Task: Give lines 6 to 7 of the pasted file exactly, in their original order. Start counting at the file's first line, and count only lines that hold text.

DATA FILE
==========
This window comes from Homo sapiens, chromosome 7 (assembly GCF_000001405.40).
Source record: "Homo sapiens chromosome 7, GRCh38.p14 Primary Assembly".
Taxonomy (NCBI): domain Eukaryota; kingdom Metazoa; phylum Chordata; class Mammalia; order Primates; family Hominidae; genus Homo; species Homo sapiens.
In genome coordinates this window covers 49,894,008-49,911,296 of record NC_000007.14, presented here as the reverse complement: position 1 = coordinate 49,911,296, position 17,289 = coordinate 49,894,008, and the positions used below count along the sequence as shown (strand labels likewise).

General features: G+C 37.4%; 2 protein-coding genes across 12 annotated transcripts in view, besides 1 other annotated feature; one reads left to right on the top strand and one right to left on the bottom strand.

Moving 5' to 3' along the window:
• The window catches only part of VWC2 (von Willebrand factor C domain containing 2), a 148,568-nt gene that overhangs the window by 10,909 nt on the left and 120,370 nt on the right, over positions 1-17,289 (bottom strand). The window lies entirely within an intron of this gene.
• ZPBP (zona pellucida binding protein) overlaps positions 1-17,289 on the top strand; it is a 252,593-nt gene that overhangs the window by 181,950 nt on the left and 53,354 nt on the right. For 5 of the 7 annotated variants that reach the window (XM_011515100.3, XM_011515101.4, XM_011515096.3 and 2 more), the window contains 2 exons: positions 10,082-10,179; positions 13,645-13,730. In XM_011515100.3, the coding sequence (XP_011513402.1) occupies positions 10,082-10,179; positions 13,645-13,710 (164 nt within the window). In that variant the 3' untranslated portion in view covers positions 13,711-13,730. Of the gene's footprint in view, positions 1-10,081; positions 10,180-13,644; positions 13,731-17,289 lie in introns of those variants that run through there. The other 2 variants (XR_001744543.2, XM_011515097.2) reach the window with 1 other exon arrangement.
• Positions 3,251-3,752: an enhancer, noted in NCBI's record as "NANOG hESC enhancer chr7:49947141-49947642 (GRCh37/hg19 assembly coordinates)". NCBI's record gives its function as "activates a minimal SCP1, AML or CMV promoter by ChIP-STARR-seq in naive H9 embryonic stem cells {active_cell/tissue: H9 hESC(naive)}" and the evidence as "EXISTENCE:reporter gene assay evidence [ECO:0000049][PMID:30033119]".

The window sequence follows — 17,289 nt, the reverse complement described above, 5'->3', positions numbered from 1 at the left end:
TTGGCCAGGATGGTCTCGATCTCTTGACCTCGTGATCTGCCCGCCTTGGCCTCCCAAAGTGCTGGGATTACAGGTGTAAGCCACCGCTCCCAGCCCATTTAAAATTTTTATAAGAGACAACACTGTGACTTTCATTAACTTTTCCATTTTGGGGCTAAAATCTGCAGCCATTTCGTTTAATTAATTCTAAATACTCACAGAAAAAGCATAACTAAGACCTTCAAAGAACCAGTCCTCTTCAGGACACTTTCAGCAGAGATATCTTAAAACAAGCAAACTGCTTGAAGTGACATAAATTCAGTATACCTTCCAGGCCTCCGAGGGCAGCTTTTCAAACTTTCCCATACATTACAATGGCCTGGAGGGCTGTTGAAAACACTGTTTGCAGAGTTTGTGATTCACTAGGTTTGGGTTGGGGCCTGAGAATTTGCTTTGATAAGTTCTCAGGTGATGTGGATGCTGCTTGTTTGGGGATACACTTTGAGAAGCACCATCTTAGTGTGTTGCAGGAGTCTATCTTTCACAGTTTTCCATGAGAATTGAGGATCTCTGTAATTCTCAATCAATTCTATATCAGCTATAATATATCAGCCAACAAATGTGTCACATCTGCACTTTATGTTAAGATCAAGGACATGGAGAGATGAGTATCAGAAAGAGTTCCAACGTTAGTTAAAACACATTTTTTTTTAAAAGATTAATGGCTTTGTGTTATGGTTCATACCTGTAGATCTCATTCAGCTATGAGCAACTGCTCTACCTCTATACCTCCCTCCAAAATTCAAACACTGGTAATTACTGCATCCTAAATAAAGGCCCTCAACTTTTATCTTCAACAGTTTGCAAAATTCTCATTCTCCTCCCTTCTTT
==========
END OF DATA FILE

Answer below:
Moving 5' to 3' along the window:
• The window catches only part of VWC2 (von Willebrand factor C domain containing 2), a 148,568-nt gene that overhangs the window by 10,909 nt on the left and 120,370 nt on the right, over positions 1-17,289 (bottom strand). The window lies entirely within an intron of this gene.